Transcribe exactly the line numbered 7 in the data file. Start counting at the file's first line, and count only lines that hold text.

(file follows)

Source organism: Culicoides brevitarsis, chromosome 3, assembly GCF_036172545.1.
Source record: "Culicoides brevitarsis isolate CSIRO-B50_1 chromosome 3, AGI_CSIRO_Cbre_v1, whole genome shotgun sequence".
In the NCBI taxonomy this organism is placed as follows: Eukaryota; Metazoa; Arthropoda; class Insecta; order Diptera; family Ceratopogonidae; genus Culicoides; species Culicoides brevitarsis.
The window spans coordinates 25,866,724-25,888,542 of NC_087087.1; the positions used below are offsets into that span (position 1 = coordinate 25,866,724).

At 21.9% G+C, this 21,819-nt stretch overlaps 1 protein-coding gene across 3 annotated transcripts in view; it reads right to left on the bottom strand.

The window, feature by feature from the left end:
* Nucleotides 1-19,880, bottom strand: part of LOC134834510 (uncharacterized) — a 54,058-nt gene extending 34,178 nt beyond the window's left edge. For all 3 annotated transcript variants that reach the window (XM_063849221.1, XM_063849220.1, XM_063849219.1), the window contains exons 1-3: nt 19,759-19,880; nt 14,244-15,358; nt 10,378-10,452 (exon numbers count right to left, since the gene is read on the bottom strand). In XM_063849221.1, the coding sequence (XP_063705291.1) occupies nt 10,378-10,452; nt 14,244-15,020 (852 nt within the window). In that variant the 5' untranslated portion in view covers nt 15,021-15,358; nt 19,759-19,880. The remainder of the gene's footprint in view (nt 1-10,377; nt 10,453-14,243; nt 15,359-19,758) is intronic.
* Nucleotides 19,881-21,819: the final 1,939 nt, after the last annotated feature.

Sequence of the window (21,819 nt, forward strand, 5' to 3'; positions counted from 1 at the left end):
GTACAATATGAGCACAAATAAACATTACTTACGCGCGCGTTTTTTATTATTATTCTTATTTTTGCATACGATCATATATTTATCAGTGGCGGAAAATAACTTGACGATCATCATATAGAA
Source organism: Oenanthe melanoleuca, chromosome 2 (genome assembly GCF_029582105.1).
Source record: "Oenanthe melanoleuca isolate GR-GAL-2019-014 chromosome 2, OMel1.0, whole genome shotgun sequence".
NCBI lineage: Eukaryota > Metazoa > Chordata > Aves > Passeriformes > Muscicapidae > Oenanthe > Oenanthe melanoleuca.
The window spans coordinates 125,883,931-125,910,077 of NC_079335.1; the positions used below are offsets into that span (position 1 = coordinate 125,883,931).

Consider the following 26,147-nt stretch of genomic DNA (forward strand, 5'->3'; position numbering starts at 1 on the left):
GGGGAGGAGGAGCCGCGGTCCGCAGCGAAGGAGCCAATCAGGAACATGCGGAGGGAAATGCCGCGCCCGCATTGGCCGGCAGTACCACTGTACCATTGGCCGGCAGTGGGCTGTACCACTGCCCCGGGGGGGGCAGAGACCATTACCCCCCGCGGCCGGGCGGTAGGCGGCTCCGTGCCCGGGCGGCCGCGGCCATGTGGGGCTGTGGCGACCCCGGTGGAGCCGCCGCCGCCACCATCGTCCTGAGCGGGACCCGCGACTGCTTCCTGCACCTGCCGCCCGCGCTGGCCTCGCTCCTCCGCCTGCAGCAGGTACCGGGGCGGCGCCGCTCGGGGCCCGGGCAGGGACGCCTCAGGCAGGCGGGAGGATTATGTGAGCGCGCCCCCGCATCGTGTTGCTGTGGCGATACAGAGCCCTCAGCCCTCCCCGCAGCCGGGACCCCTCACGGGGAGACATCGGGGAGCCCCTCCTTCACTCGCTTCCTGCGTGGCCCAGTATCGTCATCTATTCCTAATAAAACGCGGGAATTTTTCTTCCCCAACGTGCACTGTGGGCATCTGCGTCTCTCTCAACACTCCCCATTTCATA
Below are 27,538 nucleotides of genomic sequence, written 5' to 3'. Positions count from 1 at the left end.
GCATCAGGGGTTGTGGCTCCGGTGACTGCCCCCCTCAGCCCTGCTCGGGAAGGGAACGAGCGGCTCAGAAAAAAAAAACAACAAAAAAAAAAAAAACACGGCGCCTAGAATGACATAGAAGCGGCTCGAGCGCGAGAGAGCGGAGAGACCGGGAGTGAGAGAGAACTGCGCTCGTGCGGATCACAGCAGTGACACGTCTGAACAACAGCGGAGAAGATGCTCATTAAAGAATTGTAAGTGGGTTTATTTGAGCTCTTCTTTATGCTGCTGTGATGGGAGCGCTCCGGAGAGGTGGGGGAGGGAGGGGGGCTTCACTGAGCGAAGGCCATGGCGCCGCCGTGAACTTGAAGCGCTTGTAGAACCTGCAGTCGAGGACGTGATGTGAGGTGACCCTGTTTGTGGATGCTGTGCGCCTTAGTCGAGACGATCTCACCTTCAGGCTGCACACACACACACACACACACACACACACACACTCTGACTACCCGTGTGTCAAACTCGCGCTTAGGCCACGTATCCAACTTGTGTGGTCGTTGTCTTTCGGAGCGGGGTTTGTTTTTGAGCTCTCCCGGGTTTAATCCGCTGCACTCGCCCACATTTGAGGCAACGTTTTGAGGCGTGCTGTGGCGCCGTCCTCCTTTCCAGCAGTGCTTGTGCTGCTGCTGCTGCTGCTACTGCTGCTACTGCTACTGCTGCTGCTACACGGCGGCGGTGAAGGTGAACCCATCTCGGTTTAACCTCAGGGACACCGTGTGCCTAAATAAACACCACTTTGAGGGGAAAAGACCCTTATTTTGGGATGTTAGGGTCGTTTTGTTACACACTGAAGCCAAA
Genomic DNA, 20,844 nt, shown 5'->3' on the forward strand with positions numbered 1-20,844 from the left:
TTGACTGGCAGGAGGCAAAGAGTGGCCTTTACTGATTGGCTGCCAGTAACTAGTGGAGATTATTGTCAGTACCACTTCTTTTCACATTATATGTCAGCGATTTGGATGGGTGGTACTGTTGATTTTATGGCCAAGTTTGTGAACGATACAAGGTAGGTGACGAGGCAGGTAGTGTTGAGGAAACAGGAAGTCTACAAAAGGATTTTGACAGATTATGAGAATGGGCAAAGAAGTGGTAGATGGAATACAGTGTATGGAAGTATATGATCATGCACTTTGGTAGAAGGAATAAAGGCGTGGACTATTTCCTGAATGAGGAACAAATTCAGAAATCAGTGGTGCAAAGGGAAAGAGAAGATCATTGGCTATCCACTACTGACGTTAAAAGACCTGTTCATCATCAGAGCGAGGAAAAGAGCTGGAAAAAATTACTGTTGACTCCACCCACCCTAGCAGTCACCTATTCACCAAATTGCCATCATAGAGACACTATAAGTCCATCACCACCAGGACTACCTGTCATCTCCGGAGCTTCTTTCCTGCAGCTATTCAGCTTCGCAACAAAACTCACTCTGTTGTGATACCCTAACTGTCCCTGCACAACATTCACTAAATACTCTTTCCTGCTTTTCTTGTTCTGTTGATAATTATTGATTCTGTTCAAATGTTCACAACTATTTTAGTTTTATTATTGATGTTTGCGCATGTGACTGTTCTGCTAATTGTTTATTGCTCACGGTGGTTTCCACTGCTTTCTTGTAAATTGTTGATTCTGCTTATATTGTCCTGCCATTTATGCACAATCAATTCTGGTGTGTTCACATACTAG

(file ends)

* Nucleotides 1-19,880, bottom strand: part of LOC134834510 (uncharacterized) — a 54,058-nt gene extending 34,178 nt beyond the window's left edge. For all 3 annotated transcript variants that reach the window (XM_063849221.1, XM_063849220.1, XM_063849219.1), the window contains exons 1-3: nt 19,759-19,880; nt 14,244-15,358; nt 10,378-10,452 (exon numbers count right to left, since the gene is read on the bottom strand). In XM_063849221.1, the coding sequence (XP_063705291.1) occupies nt 10,378-10,452; nt 14,244-15,020 (852 nt within the window). In that variant the 5' untranslated portion in view covers nt 15,021-15,358; nt 19,759-19,880. The remainder of the gene's footprint in view (nt 1-10,377; nt 10,453-14,243; nt 15,359-19,758) is intronic.